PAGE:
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Help, 9"x14" drywall patch, bathroom ceiling

Help, 9"x14" drywall patch, bathroom ceiling

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  #1  
Old 11-03-04, 06:01 PM
woofer
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Question Help, 9"x14" drywall patch, bathroom ceiling

Hello:
I removed a vent fan/heater which simply vented directly into the bathroom cathedral ceiling, and not to the outside. It resulted in condensation and heat loss. I have not been able to find a suitable replacement, so I need to patch the 9"x14" hole. The 9" is between 16" oc joists, so there is no framing directly along the edges of the patch. I'd like to install 4" round electrical box under the new patch in case I find a suitable heater later. I could use some advice as to how to go about this job. The patch will not have tapered edges as on full drywall sheets. Will this complicate taping and applying drywall compound?

Thank You Much!

woofer
 
  #2  
Old 11-04-04, 06:48 PM
awesomedell's Avatar
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Hi Woofer and welcome to the forums. Patching the drywall is no big deal, taper cut the edges of the hole and patch piece at a 45 degree angle on the backside with a utility knife, make sure your patch piece fits pretty tightly and a bit of tape & mud and you're good as new ready for primer and paint. Well it's not quite that easy, you'll need to get some short lengths of like 1"x4" or plywood cut down into like 4" strips. Place a strip along the edge of the hole and hold it in place, then use your screw gun to sink 2-3 screws along the edge about 1' back from the edge of the hole. Make sure the strip extends over the edge at least an inch or so, this way you can screw the patch piece into it as well. Follow this procedure on all 4 sides of the hole. now you have something to attach your patch to and hold it firmly into place. As I said be sure to taper cut the back edge of the patch and the sides of the hole, this will make the tape & mud job go much easier.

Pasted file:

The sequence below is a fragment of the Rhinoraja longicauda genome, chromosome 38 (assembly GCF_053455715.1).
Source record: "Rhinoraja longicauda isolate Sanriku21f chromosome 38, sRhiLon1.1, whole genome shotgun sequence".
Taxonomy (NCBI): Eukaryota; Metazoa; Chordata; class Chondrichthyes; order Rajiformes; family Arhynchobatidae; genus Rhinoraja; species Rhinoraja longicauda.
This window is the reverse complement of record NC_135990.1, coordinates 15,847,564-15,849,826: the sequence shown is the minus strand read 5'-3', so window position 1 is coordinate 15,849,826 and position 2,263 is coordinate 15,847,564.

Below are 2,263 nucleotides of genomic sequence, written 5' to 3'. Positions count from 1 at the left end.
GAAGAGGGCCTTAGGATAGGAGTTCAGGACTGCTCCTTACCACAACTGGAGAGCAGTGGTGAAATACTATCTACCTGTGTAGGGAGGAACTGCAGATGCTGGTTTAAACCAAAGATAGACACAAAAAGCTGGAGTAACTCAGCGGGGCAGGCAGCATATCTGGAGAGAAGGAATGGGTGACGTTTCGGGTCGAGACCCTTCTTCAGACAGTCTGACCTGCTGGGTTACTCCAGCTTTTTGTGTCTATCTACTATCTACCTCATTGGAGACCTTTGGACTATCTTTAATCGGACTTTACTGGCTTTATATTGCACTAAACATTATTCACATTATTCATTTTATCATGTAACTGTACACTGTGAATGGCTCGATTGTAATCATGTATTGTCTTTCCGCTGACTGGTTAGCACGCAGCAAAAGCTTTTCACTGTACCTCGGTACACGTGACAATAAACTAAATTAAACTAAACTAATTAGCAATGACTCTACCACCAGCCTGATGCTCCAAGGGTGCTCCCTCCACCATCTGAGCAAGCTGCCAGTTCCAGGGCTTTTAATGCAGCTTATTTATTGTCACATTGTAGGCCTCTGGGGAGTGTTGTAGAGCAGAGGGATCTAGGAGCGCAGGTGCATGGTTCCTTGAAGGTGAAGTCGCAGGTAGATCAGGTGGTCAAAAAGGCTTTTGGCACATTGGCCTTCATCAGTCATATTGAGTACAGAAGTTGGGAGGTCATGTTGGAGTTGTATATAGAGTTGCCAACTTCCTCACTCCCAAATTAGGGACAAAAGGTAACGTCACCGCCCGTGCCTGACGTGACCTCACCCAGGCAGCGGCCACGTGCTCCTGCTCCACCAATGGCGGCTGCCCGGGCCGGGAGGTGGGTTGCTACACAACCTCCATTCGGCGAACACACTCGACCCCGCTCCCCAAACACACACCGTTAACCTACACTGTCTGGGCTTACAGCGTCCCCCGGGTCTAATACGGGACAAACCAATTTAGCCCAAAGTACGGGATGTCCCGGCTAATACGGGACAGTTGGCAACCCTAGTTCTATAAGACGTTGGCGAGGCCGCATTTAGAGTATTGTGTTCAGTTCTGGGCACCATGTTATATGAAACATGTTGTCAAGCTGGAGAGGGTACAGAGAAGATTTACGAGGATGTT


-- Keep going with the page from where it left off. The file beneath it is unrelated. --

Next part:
Now my much bigger concern is that you curently have an unvented bathroom, this is gonna cause you grief, probably sooner than later. Personally I would have extended to vent hose over to a gable or soffet vent. This might have meant replacing a whole sheet of drywall in a vaulted ceiling in order to gain the necessary access, but would be the best thing to do IMO. All bathrooms, especially one with a shower included, really needs an exhaust vent installed. You're going to end up with mold on the walls in no time w/o one. I strongly suggest that you remedy the situation ASAP.
 
 

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